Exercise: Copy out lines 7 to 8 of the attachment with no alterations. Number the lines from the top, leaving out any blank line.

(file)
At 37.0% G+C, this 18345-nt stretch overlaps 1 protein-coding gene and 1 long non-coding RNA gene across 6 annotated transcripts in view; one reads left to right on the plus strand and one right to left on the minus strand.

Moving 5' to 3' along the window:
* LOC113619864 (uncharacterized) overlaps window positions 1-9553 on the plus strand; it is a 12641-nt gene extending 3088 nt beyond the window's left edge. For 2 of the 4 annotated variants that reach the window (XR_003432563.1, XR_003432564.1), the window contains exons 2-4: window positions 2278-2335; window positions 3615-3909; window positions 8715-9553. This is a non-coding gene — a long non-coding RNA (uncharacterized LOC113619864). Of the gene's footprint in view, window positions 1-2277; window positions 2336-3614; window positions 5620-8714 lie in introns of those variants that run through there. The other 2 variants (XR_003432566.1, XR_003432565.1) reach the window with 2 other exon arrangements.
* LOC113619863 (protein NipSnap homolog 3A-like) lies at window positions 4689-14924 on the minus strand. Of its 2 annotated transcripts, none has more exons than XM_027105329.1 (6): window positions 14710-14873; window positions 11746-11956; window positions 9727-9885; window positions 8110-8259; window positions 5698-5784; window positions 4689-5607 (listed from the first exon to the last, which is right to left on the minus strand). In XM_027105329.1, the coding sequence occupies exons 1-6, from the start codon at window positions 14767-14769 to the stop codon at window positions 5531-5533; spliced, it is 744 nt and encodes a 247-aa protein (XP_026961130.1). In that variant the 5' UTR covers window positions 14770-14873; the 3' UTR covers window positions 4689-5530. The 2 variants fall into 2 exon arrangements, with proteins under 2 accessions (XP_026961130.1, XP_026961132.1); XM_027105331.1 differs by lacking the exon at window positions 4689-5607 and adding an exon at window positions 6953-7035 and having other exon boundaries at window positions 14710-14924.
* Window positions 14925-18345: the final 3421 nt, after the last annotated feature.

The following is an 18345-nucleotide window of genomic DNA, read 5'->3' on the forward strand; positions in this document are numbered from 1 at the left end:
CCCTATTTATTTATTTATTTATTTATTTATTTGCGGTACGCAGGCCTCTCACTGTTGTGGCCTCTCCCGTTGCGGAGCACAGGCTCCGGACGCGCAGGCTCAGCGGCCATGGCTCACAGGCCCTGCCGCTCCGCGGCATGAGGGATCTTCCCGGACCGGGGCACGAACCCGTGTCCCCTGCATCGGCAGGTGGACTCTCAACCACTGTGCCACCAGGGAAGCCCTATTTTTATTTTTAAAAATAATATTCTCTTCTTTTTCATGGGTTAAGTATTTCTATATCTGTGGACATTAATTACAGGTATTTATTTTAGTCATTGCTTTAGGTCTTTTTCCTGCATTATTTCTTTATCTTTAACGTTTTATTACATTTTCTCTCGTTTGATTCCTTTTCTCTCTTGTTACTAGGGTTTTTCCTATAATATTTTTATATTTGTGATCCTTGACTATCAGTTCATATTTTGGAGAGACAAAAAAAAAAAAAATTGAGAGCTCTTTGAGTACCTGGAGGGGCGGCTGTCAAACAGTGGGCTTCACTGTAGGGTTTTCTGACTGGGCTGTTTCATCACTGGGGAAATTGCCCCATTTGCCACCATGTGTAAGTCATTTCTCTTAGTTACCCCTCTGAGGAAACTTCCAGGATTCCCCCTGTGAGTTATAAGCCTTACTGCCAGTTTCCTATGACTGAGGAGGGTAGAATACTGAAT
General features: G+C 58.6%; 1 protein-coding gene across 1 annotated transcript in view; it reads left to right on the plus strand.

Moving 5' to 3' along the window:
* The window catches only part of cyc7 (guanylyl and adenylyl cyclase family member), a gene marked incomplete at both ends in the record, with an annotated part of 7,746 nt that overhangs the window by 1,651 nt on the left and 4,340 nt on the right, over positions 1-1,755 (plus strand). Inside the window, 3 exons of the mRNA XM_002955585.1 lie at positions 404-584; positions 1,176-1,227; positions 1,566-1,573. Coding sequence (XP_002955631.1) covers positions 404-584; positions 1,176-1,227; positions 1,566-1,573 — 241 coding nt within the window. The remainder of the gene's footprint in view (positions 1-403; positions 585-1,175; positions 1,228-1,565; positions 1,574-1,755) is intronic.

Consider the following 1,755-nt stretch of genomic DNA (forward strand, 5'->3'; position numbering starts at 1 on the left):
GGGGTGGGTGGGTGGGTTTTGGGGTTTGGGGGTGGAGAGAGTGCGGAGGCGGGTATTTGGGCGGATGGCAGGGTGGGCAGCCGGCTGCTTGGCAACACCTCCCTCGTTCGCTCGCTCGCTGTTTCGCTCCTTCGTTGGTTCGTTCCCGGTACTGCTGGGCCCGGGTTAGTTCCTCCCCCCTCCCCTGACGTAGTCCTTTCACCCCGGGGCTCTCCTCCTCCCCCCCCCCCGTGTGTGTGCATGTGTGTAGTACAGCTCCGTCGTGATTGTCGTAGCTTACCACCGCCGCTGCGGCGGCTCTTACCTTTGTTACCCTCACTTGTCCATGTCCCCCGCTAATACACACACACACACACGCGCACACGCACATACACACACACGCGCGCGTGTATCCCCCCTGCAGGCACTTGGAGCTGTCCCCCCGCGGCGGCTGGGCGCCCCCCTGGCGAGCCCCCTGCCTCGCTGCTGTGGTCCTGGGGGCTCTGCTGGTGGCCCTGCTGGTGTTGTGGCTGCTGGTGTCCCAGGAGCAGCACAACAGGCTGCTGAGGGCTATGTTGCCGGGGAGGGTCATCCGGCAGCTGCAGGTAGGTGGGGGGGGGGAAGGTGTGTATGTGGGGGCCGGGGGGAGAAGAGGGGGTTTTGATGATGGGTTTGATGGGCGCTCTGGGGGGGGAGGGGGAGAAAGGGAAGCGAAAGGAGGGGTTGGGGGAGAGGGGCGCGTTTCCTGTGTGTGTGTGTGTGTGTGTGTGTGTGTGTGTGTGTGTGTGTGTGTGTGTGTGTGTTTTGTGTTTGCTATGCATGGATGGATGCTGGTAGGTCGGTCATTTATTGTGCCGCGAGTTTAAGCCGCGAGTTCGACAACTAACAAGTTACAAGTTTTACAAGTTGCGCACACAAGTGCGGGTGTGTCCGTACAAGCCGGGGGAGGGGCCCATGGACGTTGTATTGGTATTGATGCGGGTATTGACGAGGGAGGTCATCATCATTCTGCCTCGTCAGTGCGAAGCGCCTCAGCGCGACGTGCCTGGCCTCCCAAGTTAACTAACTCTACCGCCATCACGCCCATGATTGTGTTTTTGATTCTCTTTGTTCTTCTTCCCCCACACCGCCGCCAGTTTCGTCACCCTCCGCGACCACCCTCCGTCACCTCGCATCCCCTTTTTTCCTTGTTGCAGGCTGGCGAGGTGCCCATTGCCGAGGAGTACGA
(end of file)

CCCTATTTATTTATTTATTTATTTATTTATTTGCGGTACGCAGGCCTCTCACTGTTGTGGCCTCTCCCGTTGCGGAGCACAGGCTCCGGACGCGCAGGCTCAGCGGCCATGGCTCACAGGCCCTGCCGCTCCGCGGCATGAGGGATCTTCCCGGACCGGGGCACGAACCCGTGTCCCCTGCATCGGCAGGTGGACTCTCAACCACTGTGCCACCAGGGAAGCCCTATTTTTATTTTTAAAAATAATATTCTCTTCTTTTTCATGGGTTAAGTATTTCTATATCTGTGGACATTAATTACAGGTATTTATTTTAGTCATTGCTTTAGGTCTTTTTCCTGCATTATTTCTTTATCTTTAACGTTTTATTACATTTTCTCTCGTTTGATTCCTTTTCTCTCTTGTTACTAGGGTTTTTCCTATAATATTTTTATATTTGTGATCCTTGACTATCAGTTCATATTTTGGAGAGACAAAAAAAAAAAAAATTGAGAGCTCTTTGAGTACCTGGAGGGGCGGCTGTCAAACAGTGGGCTTCACTGTAGGGTTTTCTGACTGGGCTGTTTCATCACTGGGGAAATTGCCCCATTTGCCACCATGTGTAAGTCATTTCTCTTAGTTACCCCTCTGAGGAAACTTCCAGGATTCCCCCTGTGAGTTATAAGCCTTACTGCCAGTTTCCTATGACTGAGGAGGGTAGAATACTGAAT
General features: G+C 58.6%; 1 protein-coding gene across 1 annotated transcript in view; it reads left to right on the plus strand.